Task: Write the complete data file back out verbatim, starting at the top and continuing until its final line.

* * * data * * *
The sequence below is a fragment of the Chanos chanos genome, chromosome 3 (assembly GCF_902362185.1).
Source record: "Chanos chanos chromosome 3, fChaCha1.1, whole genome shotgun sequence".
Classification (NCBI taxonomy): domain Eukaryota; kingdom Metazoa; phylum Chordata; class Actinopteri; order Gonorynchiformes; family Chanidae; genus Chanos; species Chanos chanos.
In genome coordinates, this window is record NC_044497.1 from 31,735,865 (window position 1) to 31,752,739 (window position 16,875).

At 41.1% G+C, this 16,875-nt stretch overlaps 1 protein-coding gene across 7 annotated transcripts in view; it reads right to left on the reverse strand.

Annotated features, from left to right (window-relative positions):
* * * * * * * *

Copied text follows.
The sequence below is a fragment of the Chanos chanos genome, chromosome 3 (assembly GCF_902362185.1).
Source record: "Chanos chanos chromosome 3, fChaCha1.1, whole genome shotgun sequence".
Classification (NCBI taxonomy): domain Eukaryota; kingdom Metazoa; phylum Chordata; class Actinopteri; order Gonorynchiformes; family Chanidae; genus Chanos; species Chanos chanos.
In genome coordinates, this window is record NC_044497.1 from 31,735,865 (window position 1) to 31,752,739 (window position 16,875).

At 41.1% G+C, this 16,875-nt stretch overlaps 1 protein-coding gene across 7 annotated transcripts in view; it reads right to left on the reverse strand.

Annotated features, from left to right (window-relative positions):